© 2024 Hawaiʻi Public Radio
Play Live Radio
Next Up:
0:00 0:00
Available On Air Stations

HPU program will pay commercial fishers to retrieve discarded ghost nets

HPU's CMDR team in front of large derelict fishing gear conglomerate
Hawaii Pacific University
HPU's CMDR team in front of large derelict fishing gear conglomerate

Hawaiʻi’s commercial fishers make money when they haul in seafood — but they may soon get paid to haul in ghost nets.

A new program from Hawaiʻi Pacific University's Center for Marine Debris Research will offer $1 to $3 per pound of derelict fishing gear found at sea.

In August 2022, about 100,000 pounds of marine debris was pulled out of Papahānaumokuākea Marine National Monument. Now, with HPU's bounty program, that could mean that fishermen could make upwards of $200,000 for a project of this kind — pulling out an equivocal amount of nets that the Papahānaumokuākea Marine Debris Project did.

HPU has partnered with the Hawaiʻi Longline Association and the state Department of Land of Natural Resources to remove more than 200,000 pounds of derelict fishing gear over the next two years.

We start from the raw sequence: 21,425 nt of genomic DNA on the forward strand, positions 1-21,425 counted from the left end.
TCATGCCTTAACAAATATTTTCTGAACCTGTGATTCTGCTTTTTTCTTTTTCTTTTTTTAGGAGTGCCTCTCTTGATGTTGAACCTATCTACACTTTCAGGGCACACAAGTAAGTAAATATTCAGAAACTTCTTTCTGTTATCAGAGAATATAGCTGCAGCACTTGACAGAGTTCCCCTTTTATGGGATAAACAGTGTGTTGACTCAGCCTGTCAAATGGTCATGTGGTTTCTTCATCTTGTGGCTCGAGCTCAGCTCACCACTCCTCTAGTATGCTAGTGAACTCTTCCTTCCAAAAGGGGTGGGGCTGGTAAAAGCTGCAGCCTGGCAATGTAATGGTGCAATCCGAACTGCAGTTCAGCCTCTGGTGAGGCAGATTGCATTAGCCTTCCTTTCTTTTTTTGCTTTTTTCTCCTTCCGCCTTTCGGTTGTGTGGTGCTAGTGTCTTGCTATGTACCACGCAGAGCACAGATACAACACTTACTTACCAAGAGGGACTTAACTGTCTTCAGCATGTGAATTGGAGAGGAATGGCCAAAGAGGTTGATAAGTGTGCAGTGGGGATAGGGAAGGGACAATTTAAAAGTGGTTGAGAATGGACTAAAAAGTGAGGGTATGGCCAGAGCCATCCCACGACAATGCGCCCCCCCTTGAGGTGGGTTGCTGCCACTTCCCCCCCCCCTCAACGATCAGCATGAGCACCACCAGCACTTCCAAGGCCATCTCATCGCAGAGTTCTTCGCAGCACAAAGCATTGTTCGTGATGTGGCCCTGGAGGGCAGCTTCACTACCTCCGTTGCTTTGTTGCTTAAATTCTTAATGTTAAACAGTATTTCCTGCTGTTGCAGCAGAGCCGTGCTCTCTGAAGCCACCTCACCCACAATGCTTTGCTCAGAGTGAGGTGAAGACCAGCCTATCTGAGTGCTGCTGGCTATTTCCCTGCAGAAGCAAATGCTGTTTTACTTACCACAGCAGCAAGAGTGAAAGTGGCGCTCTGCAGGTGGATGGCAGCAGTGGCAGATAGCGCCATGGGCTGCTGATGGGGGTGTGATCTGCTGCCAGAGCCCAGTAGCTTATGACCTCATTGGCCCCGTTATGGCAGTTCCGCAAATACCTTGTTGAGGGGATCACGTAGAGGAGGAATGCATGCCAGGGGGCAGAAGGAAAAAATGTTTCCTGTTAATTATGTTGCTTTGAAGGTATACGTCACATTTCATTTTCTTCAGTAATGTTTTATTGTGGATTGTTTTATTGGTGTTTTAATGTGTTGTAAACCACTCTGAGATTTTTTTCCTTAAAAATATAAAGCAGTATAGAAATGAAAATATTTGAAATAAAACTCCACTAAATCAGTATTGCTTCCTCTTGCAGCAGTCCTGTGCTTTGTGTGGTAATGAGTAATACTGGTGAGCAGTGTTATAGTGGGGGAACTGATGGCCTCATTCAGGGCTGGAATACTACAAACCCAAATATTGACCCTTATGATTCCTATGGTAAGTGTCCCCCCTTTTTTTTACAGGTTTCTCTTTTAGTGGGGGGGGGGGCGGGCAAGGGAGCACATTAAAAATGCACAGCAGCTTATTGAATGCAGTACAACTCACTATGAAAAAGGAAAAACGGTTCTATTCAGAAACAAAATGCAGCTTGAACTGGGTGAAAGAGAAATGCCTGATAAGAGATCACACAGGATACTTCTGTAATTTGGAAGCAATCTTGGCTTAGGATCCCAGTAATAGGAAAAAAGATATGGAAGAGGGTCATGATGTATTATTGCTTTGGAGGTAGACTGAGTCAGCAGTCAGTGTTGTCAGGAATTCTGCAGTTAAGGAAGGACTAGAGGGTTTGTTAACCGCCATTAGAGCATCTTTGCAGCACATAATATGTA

The university said that they ran a test trial of the project from 2020 to 2021. They plan to have HPU staff, students and volunteers collect the marine debris from the dock, where they will measure and weigh the nets.

The majority of the found debris will be given to artists or educators who wish to repurpose it. The remainder will go to the City and County of Honolulu to use in a Nets-to-Energy program.

A study conducted by the university stated that most of the neglected fishing gear that gets washed ashore here is actually not from Hawaiʻi-based fisheries.

Ocean currents tangle up lost and abandoned fishing gear into large masses. These masses entangle and drown ocean animals and smother coral reefs.

More information about the bounty project can be found here.

Related Stories